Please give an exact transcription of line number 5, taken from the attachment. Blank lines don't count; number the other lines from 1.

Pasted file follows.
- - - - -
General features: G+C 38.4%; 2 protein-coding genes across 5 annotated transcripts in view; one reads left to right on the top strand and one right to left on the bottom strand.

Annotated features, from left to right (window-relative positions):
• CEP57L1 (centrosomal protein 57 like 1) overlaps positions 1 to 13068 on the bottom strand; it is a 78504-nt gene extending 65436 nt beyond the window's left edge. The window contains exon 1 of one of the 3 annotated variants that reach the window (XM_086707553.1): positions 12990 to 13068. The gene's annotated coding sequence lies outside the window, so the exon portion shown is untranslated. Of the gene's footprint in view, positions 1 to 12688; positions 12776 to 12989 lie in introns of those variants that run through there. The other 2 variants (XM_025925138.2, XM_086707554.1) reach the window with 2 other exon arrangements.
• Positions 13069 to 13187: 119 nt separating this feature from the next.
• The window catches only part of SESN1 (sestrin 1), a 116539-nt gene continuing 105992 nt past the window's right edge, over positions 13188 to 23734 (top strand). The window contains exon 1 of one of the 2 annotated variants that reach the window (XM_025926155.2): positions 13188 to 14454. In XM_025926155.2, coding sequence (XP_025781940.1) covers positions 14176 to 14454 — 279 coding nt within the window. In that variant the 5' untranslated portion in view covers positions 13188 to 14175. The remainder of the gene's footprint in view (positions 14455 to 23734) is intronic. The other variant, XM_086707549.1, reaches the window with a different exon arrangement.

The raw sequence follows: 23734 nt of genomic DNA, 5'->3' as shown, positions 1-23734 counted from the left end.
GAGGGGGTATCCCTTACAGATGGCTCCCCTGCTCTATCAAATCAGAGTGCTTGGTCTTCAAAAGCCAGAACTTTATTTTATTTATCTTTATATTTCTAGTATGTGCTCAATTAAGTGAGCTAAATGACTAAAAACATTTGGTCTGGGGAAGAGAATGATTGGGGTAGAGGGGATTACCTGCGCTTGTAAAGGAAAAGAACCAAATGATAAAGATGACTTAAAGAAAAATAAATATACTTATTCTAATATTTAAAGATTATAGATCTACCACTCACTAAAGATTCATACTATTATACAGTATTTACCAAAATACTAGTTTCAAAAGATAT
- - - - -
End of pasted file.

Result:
• The window catches only part of SESN1 (sestrin 1), a 116539-nt gene continuing 105992 nt past the window's right edge, over positions 13188 to 23734 (top strand). The window contains exon 1 of one of the 2 annotated variants that reach the window (XM_025926155.2): positions 13188 to 14454. In XM_025926155.2, coding sequence (XP_025781940.1) covers positions 14176 to 14454 — 279 coding nt within the window. In that variant the 5' untranslated portion in view covers positions 13188 to 14175. The remainder of the gene's footprint in view (positions 14455 to 23734) is intronic. The other variant, XM_086707549.1, reaches the window with a different exon arrangement.